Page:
Economics in One Lesson: VI – Credit Diverts Production (or why ‘credit easing’ is a dreadful idea)

Every week over 26 weeks, I’ll be publishing a précis of a chapter of Henry Hazlitt’s brilliant 1946 book, Economics in One Lesson, prepared by Michael Dowsett during his internship. The index page is here.

Economics is haunted by more fallacies than any other study known to man. This is no accident. The inherent difficulties of the subject would be great enough in any case, but they are multiplied a thousandfold by a factor that is insignificant in, say, physics, mathematics, or medicine—the special pleading of selfish interests. While every group has certain economic interests identical with those of all groups, every group has also, as we shall see, interests antagonistic to those of all other groups. While certain public policies would in the long run benefit everybody, other policies would benefit one group only at the expense of all other groups. The group that would benefit by such policies, having such a direct interest in them, will argue for them plausibly and persistently. It will hire the best buyable minds to devote their whole time to presenting its case. And it will finally either convince the general public that its case is sound, or so befuddle it that clear thinking on the subject becomes next to impossible.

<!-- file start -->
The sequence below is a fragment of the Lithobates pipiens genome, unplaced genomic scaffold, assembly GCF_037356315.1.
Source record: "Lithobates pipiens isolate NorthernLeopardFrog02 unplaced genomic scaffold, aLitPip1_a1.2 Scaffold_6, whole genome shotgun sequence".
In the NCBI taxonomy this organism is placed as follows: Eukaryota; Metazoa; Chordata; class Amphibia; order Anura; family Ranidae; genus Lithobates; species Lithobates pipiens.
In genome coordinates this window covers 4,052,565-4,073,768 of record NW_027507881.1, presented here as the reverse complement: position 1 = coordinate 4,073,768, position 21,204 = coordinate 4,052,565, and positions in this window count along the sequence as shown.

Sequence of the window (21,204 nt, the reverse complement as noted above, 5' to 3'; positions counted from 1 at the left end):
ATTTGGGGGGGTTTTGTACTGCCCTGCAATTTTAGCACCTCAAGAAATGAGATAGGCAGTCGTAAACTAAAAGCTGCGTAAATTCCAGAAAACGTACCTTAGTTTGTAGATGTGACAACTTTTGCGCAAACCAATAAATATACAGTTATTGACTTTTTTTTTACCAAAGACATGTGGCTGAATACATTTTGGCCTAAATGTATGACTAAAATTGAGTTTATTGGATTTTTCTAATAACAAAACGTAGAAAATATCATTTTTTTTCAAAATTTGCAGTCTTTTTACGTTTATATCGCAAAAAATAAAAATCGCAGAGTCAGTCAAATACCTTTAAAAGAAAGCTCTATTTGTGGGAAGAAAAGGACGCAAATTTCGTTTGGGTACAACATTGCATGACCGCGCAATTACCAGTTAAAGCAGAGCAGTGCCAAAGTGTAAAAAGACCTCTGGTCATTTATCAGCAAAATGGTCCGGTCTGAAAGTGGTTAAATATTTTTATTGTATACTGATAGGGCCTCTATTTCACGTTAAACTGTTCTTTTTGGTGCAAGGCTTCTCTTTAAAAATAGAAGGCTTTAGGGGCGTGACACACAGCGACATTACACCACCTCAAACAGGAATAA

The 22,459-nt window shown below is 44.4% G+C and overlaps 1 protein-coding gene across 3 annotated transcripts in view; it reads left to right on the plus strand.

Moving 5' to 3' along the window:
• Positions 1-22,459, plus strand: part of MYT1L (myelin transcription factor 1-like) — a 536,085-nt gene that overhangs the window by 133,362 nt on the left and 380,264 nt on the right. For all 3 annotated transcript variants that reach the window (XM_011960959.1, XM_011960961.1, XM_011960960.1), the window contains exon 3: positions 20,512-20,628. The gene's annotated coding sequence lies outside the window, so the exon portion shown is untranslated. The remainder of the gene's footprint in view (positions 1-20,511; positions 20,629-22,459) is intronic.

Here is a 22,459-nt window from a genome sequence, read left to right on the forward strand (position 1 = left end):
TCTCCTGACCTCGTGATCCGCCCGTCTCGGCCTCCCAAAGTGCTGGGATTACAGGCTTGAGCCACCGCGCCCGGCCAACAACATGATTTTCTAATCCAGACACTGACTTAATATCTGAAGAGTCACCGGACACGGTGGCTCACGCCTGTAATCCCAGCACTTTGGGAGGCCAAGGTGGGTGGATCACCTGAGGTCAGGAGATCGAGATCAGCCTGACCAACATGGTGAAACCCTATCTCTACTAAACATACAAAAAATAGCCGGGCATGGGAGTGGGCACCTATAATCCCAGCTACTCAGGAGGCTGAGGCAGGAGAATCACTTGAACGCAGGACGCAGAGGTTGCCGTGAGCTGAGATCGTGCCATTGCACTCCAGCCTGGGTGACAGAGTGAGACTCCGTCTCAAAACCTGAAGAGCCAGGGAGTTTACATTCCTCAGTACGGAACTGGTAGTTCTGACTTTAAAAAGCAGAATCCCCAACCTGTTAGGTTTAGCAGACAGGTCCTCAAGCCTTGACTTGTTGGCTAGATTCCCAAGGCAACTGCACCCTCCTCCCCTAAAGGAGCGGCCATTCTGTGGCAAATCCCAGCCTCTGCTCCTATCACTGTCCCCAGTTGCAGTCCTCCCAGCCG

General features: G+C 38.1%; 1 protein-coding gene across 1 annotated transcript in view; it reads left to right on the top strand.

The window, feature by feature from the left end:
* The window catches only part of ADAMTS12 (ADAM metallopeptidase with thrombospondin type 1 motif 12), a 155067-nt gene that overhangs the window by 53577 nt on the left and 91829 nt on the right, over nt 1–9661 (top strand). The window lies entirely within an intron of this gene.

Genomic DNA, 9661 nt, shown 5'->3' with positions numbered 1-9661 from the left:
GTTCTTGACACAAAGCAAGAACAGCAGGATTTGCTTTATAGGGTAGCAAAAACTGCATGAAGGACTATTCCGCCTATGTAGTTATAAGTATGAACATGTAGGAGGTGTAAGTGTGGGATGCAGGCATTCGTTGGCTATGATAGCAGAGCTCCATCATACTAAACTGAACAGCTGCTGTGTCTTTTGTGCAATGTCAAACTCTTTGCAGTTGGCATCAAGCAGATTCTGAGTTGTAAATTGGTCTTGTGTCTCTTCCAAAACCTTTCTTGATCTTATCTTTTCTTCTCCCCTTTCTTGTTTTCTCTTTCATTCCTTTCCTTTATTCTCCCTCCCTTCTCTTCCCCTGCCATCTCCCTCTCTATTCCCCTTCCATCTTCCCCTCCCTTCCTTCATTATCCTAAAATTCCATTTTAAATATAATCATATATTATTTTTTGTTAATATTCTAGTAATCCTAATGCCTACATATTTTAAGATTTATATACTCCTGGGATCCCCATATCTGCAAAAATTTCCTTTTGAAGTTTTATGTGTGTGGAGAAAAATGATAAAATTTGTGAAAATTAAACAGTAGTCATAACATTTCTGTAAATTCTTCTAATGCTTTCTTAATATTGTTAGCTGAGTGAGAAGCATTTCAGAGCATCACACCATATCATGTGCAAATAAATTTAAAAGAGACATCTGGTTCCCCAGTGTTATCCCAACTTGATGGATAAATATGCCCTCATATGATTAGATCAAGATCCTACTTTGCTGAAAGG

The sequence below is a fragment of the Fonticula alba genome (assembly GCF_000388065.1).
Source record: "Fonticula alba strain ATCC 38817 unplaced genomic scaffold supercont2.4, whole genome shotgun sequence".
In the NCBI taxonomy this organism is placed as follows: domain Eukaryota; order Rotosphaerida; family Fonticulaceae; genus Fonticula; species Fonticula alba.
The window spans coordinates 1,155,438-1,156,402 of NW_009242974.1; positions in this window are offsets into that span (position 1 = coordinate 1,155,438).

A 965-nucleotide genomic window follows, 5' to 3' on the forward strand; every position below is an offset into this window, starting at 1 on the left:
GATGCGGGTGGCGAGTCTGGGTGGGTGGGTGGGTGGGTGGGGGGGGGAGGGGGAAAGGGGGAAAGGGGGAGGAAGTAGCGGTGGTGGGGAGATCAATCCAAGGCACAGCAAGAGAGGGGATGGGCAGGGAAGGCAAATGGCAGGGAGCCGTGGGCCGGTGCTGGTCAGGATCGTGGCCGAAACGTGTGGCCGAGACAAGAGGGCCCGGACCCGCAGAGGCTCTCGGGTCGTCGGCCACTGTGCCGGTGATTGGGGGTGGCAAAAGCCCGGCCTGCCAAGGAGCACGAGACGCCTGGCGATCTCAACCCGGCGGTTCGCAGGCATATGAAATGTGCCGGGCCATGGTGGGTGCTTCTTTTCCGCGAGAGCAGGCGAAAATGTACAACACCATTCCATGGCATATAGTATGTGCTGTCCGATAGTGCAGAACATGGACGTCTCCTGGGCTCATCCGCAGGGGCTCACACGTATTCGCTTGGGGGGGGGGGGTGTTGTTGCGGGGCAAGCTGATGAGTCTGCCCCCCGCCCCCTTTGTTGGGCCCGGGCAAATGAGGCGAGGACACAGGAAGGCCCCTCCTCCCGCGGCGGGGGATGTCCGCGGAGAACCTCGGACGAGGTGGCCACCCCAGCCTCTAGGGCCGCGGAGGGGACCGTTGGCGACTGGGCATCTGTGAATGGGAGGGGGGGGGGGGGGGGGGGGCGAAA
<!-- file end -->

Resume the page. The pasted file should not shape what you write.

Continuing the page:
This week, Credit Diverts Production, which seems particularly relevant with the Chancellor’s plans for “credit easing”…

Buy or download Economics in One Lesson.

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